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Meet Fallen Branch Farm

the sheep

Fallen Branch Farm is home to a small flock of Icelandic Sheep consisting of fifteen ewes and our ram, Atticus.   Icelandic Sheep are a true heritage breed whose genetics have not been altered since Viking times 1100 years ago.  Their thick coats make them an extremely hardy breed that is able to withstand harsh weather conditions.  As well, they are a multipurpose breed being used for their milk, lean meat, and luxurious fleeces.

Icelandic Sheep


One of the world’s oldest and purest breeds of sheep, the Icelandic sheep have been the only sheep raised in Iceland for over 1000 years. Now, they are rapidly gaining popularity in North America. They were first brought to Canada in 1985.

A member of the group of sheep known as the Northern European Short Tail sheep, the Icelandic is a colourful, medium sized, hardy, dual-coated animal that offers many qualities for the small family farm as well as commercial potential. These sheep are a fine source of meat, milk and fibre, offering an all around animal that is a pleasure to raise.


The Icelandic sheep is a medium sized sheep, ewes average 130-150 pounds and the rams 170-225 pounds. Both ewes and rams may be horned or polled.  The horned rams will grow a set of curled horns similar to the wild Mountain Sheep in the Rockies. The ewes’ horns are C-shaped. The faces are open and the legs are also free of wool. The sheep are strong and healthy and prolific. They are long lived, the ewes bearing lambs into their 10th year and older. Having been raised in a grass based farming system in Iceland for the past 1200 years, they do not require expensive grain feeding to reach a respectable market weight. Most rams are sent to market at 6-8 months of age.


These sheep sexually mature early and the ewe lambs can be bred at 7-9 months of age. The ram lambs are capable of breeding at about 6 months of age, though some may be ready earlier. These ewes are very seasonal breeders, coming into estrous as the daylight shortens toward the end of October here in North America. They will continue to cycle into early spring. Most ewes here are bred in November and December.


The gestation period is typically 143-145 days, a little shorter than the average for sheep. The lambs are small at birth, generally 6-10 pounds, and their narrow heads and fine bone structure makes birthing easier. They are exceptionally vigorous at birth and are up and trying to nurse in minutes. The mothers are attentive and often have the first lamb licked off and nursing before the second is born. Twins are common in this breed and actually expected after the first lambing.  The lambs are born with a good covering of very soft “poodle-like” curly fleece and tolerate the elements well. Being born in spring also means less frigid nights for lambing. The lambs grow rapidly, gaining 1/2 to 1 pound a day.  These sheep are often managed in a pasture lambing situation since the lambs are born at the same time the early grass is available in many areas.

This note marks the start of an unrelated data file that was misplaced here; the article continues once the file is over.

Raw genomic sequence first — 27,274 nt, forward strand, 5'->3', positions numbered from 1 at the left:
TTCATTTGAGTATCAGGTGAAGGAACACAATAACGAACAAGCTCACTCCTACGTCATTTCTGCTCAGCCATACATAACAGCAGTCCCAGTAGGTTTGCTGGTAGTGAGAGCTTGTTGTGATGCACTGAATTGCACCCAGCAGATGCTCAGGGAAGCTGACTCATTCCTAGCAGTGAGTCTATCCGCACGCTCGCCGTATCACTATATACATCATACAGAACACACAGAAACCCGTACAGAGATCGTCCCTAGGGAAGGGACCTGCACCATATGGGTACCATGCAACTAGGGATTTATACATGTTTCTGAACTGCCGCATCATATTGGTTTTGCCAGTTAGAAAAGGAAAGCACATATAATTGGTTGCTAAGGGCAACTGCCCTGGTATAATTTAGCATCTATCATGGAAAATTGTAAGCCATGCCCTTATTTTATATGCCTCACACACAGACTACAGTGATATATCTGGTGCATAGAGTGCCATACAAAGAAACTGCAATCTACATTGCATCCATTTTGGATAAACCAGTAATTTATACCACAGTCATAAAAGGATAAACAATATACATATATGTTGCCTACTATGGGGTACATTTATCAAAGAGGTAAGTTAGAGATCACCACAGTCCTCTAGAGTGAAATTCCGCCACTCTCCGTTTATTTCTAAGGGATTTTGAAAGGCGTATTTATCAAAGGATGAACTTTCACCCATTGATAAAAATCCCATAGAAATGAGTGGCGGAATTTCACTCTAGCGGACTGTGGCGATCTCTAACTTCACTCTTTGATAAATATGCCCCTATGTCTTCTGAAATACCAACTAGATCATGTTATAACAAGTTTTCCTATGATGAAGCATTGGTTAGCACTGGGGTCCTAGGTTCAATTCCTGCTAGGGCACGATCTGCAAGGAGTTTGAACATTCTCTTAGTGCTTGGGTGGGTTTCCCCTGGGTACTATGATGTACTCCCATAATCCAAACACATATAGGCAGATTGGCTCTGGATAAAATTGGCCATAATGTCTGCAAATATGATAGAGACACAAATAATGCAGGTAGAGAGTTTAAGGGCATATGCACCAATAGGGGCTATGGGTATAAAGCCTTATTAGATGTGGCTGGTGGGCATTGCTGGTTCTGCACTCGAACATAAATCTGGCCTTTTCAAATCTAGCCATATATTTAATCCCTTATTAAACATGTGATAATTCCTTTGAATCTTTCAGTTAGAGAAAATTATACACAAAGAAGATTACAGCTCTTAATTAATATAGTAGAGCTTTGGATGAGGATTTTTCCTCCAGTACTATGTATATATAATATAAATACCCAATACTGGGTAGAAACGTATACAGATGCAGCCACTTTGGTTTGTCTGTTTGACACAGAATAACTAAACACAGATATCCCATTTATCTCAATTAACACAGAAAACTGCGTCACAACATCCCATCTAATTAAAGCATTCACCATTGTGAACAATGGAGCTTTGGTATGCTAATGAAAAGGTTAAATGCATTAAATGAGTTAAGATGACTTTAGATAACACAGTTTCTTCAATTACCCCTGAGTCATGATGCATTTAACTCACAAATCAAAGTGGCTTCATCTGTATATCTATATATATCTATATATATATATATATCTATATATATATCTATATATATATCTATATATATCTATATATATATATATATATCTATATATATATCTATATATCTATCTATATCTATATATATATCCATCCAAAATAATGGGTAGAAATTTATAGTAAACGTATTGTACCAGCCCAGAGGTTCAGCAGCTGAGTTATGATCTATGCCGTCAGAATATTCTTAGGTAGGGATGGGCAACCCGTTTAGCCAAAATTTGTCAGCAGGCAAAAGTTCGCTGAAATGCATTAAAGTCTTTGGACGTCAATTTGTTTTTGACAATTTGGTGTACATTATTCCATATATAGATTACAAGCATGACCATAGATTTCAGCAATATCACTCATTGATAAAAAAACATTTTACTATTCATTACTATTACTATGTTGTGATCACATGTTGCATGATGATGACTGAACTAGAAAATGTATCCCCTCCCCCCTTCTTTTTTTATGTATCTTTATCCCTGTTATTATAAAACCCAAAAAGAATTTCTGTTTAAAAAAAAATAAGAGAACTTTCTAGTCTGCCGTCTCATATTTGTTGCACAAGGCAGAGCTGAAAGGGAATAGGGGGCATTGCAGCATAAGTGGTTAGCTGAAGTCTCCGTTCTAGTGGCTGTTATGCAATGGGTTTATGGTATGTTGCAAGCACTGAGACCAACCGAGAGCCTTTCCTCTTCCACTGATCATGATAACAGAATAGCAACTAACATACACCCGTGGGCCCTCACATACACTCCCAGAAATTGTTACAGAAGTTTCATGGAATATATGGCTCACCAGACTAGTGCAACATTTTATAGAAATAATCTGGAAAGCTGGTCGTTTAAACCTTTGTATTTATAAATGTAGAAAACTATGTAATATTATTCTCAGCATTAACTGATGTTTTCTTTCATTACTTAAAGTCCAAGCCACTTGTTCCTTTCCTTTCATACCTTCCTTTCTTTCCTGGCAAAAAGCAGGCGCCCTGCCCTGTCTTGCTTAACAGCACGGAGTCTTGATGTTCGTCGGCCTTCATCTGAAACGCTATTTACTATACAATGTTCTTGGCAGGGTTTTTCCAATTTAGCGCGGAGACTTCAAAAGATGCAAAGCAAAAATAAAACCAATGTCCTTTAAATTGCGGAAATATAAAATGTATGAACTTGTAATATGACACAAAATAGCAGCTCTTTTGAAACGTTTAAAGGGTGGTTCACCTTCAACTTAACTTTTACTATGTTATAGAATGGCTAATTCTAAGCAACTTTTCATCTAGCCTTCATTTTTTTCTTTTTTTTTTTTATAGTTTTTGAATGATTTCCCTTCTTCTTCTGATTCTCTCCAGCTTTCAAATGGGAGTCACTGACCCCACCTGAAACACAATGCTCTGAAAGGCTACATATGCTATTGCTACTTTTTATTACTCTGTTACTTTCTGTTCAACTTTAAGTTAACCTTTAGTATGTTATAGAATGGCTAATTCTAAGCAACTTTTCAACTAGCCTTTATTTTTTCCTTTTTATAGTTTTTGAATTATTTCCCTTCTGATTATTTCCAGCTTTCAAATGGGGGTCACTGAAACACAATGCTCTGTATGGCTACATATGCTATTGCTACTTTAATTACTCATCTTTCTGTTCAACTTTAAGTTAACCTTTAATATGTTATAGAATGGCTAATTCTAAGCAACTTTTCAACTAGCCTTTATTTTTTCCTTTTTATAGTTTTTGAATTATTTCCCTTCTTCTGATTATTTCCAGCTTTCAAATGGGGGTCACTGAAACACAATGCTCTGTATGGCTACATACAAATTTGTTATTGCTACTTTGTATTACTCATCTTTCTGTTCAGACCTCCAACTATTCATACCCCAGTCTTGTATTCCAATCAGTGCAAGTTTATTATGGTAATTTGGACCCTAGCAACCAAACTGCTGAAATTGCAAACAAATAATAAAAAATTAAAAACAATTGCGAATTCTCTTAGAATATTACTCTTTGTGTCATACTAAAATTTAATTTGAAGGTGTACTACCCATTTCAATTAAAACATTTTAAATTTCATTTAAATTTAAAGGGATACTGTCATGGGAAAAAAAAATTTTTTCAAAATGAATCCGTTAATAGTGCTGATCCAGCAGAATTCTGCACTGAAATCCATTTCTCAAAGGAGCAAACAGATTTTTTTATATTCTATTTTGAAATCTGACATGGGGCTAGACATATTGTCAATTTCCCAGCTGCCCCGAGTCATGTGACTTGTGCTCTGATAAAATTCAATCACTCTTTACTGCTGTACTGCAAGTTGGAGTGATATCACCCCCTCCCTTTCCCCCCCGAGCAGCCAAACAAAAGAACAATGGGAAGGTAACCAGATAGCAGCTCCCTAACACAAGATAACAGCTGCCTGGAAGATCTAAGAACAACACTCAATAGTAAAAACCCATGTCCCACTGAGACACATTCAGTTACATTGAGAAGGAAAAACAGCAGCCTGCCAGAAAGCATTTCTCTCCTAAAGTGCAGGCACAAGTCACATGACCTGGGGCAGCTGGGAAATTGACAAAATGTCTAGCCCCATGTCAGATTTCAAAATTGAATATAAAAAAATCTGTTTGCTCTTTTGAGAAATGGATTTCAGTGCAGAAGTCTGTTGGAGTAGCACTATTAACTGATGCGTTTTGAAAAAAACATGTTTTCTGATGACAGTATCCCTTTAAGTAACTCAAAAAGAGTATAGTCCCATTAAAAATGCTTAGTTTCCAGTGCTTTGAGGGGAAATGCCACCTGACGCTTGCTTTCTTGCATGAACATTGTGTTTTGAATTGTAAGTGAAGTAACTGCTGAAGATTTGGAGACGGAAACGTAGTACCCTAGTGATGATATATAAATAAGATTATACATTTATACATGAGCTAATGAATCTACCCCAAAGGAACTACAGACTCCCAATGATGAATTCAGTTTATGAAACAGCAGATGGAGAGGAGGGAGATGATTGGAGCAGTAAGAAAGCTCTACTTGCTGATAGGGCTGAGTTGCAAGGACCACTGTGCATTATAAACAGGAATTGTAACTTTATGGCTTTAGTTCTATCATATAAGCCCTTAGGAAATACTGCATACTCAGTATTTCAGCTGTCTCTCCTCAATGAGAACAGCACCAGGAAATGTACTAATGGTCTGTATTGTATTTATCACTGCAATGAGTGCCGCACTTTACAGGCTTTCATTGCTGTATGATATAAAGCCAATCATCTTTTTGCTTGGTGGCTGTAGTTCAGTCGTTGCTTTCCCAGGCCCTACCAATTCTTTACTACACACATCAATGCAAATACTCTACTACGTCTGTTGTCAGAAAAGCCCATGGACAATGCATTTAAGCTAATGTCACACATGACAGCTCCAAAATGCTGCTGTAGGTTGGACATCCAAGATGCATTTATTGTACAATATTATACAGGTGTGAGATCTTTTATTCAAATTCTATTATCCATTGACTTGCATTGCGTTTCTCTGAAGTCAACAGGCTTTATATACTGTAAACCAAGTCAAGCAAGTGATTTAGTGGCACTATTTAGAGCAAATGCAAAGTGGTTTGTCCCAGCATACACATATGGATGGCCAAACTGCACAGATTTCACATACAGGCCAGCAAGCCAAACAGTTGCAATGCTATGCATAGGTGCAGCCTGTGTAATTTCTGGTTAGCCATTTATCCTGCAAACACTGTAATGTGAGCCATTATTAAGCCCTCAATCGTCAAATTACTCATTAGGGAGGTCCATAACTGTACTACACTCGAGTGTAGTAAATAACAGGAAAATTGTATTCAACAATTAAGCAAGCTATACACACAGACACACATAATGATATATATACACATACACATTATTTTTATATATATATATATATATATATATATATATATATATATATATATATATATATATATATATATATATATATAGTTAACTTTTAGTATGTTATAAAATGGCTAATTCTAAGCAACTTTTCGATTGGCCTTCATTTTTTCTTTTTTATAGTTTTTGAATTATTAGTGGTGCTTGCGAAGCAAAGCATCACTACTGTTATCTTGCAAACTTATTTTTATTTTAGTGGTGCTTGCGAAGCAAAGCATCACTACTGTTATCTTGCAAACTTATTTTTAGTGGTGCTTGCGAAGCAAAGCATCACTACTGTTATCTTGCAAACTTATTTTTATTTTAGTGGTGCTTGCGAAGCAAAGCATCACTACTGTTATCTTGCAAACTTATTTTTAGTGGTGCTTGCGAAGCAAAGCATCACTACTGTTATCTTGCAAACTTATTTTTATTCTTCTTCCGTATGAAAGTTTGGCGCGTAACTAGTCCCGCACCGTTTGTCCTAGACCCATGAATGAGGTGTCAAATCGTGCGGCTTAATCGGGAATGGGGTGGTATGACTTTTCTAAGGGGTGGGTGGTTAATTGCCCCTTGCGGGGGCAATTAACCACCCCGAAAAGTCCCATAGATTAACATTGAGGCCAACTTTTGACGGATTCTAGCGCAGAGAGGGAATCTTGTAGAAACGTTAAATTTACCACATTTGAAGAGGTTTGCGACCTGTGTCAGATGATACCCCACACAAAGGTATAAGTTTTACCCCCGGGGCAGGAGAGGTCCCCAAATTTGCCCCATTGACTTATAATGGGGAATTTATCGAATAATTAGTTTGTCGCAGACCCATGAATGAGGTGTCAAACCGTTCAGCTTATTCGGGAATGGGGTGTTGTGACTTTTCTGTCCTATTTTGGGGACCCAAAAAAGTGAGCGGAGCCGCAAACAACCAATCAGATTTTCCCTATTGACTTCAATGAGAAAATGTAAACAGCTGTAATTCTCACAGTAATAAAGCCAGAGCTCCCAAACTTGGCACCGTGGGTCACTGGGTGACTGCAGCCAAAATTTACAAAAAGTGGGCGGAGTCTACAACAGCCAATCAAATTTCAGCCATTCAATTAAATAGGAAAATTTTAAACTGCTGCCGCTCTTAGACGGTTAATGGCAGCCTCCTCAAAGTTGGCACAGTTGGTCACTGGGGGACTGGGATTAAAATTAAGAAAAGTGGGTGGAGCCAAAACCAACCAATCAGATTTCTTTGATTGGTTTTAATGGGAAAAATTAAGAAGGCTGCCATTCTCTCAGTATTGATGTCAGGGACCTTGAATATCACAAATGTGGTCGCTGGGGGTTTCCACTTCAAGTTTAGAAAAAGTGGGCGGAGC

The colours of the Icelandic sheep are incredibly varied and beautiful. Six patterns are possible in this breed and an infinite range of whites, blacks, browns (moorit), and greys are seen. The sheep may also be spotted in addition to showing a pattern. These pattern genetics are well understood adding to the interest in breeding for specific colours and patterns.


The Icelandic sheep is dual-coated. The fleece is open and airy with little lanolin. A fine downy undercoat called “thel” is typically 2-3 inches long and the coarser outer coat is called “tog”.  The bulky “Lopi” yarns, that are one of the most popular yarns worldwide, are spun from the two coats of Icelandic wool, and yet a prized fine lace weight yarn is also made from the fleece. The two coats can easily be separated for even more versatility. The wool from Icelandic sheep is also in demand by felters , as it is an easy and fast fibre to felt, and the natural colours are exceptionally lovely and diverse.  The pelts from these sheep are soft and luxurious. The pelts feel more like fur than wool, and again the colours are outstanding. Because the number of hair follicles per inch is low, the pelts are soft and flexible.


The primary use for these sheep in Iceland has been for meat. The meat is award- winning in the European market where a lean gourmet style carcass of fine textured, light coloured and mild flavoured meat is preferred. It is an exceptional product. Being a grass fed sheep, it offers a clear advantage to the organic and natural meat producer, as well as the small farm. A ram lamb can be raised to market weight of 70-100 pounds on mother’s milk and grass/hay in 5-8 months. The carcass will dress out at 30-45 pounds, a size highly desired by the restaurant trade and gourmet markets.


A third aspect of these fine meat and wool animals is their milking ability. It was common practice in Iceland in earlier times to use the sheep as a source of milk. The milk can be used to produce excellent cheese and cultured milk products. The milk is very rich and creamy.


In North America, Icelandic sheep are registered with ISBONA through the Canadian Livestock Records Corporation, known as the CLRC. Registrations can be done via surface mail, or electronically, and requires tattooing or tagging the sheep in a manner accepted by ISBONA.  As defined by the by-laws of ISBONA, the breed association recognizes the registry of Icelandic sheep only through the CLRC.

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